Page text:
Town Toolkit | Multi-functional greenspace
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Multi-functional greenspace

Tackling increasing amounts of rainfall, flooding and air pollution is a big challenge for our town centres. Recent years have seen greater understanding of how the physical environments of our town centres can be redesigned to address these problems – and make town centres more colourful, attractive and family-friendly.

That’s what we mean by multi-functional greenspace: as well as tackling the climate emergency, it makes our towns more attractive and better for health, well-being and biodiversity.

As well as the examples and resources below, check out the Streets and Spaces section of the Toolkit. It has more information on multi-functional green spaces which are good for people and the environment.

Sheffield Grey to Green (image courtesy of Nigel Dunnett)

Sheffield Grey to Green

Since 2016, Grey to Green has brought the colour and nature from Sheffield’s parks and gardens into its city centre, turning once dull streets in vibrant public spaces. The first phase replaced redundant road space on West Bar, in front of the central law courts, with wild flowers, trees and shrubs. The new public space is dotted with public art reflecting local heritage, and benches offer space to enjoy the sights and scents of plants and wildlife. The new public space doubles up as a rain garden, moderating the flow of water and creating innovative sustainable drainage in a part of Sheffield that has twice been ravaged by floods.

Subsequent phases will create a total of 1.3 kilometres of attractive new linear public spaces, creating an attractive setting for existing and new investment and jobs, an improvement in the city’s resilience to climate change, and improving connectivity.

Sheffield Grey to Green scheme (image courtesy of Nigel Dunnett)
Sheffield Grey to Green scheme (image courtesy of Nigel Dunnett)

Greening Grey Infrastructure

Recent collaborative research led by the University of Glasgow explored the question: How do we green the parts of our cities and towns that need to remain grey for their primary function like seawalls, pavements and bridges? The report of this 18 month study was guidance that is relevant to all our towns. The Urban Bundle appendix in particular gives plenty of examples of ways in which towns can be greened, including:

  • Tree, orchard and hedge planting in public spaces.
  • Rain gardens in car parks and along streets and in car parks.
  • Planted areas rather than traffic islands to separate carriageways.
  • Green screens or ‘living walls’ around schools and other buildings and premises.
  • Green retaining walls alongside railways and elsewhere.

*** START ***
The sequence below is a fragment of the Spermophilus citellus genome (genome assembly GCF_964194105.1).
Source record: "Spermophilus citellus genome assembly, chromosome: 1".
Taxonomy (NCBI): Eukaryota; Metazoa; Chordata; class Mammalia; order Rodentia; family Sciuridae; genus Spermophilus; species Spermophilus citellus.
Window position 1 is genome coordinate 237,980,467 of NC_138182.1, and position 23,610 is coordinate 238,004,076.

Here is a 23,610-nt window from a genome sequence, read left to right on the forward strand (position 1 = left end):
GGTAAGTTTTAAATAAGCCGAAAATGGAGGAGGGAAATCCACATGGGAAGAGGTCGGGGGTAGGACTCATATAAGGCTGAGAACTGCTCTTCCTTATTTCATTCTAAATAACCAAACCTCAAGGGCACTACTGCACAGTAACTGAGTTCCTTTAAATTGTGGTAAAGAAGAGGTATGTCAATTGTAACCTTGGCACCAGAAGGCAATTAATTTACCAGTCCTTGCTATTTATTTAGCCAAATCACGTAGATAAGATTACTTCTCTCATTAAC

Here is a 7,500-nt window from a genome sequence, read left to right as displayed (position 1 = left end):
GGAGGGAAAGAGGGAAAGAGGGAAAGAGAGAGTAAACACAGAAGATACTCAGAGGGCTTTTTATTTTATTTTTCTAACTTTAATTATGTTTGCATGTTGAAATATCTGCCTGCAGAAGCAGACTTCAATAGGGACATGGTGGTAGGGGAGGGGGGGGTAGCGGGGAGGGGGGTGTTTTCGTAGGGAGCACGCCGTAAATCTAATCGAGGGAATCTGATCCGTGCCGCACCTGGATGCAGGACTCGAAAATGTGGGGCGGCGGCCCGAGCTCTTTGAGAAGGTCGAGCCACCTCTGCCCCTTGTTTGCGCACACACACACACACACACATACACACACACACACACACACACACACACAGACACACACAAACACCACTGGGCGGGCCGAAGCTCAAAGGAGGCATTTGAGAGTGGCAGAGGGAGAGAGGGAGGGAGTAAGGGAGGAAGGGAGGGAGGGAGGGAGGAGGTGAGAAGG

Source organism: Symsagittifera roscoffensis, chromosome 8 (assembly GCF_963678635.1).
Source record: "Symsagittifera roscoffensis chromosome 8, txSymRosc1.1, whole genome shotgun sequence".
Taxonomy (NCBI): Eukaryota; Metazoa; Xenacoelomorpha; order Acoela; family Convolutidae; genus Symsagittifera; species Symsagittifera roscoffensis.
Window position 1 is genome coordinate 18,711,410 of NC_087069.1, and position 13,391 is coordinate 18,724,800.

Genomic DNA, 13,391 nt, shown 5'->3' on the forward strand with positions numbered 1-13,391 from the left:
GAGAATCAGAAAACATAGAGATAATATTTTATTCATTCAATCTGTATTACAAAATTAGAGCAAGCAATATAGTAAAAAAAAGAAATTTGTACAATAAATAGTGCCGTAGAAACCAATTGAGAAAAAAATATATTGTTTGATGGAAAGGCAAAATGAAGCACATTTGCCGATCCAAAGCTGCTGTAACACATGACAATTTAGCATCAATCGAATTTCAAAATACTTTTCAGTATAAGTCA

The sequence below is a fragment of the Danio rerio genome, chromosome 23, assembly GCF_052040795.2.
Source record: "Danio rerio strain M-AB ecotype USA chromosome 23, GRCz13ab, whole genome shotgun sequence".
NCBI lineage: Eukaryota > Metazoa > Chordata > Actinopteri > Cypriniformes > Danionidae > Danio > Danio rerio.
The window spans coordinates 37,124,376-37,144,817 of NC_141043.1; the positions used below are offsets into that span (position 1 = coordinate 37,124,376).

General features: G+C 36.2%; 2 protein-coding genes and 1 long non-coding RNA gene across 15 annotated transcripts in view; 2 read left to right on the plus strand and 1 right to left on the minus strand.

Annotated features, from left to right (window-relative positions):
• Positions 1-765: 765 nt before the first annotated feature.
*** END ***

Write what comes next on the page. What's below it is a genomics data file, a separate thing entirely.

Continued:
• Planting as part of street furniture like benches.
  • Green embankments and reed beds along watercourses.
  • Green arches and pillars for climbing plants.
  • Bee walls, bricks and benches.

For towns on rivers or the coast, the Coastal Bundle appendix provides a range of examples which can be used to green river and coastal areas to improve biodiversity of flood risk management measures and where we can make space on land, they can help us adapt our cities and towns to be more climate resilient to sea level rise risks.

greening grey infrastructure, London (image courtesy Larissa Naylor, University of Glasgow)
greening grey infrastructure, London (image courtesy Larissa Naylor, University of Glasgow)

Resources for multi-functional greenspace

Green Infrastructure: Design and Placemaking. Scottish Government advice on key design issues and techniques which can help to incorporate green infrastructure into place-making at all scales, illustrated by case studies for inspiration.

Greenspace Scotland provides lots of information and support about making more of urban greenspace, including for example their ParkPower programme which explores how green spaces can become areas that support key energy infrastructure like community power stations or electric vehicle charging.

Green Action Trust is an environmental delivery body which works in partnership with Scotland's Towns Partnership. Their work is focussed on delivering environmental and regeneration outcomes for Scotland. They provide support on policy, programme and project development, delivery and evaluation. Read the ‘our services’ page on their website for more information on what they do.

Play Scotland focuses on the delivery of children and young people’s right to play in Scotland. The website includes a range of useful resources, including Free to Play: a guide to creating accessible and inclusive public play spaces.

Architecture and Design Scotland has a webpage full of interesting information about Designing for a Changing Climate.

NatureScot has useful statistics on the value of urban greenspace.

MyParkScotland is an initiative, run by Greenspace Scotland and others, to help people discover and support their local parks. It includes news and information on parks around the country, how to get involved in your local park, an events diary, news about parks and crowdfunding.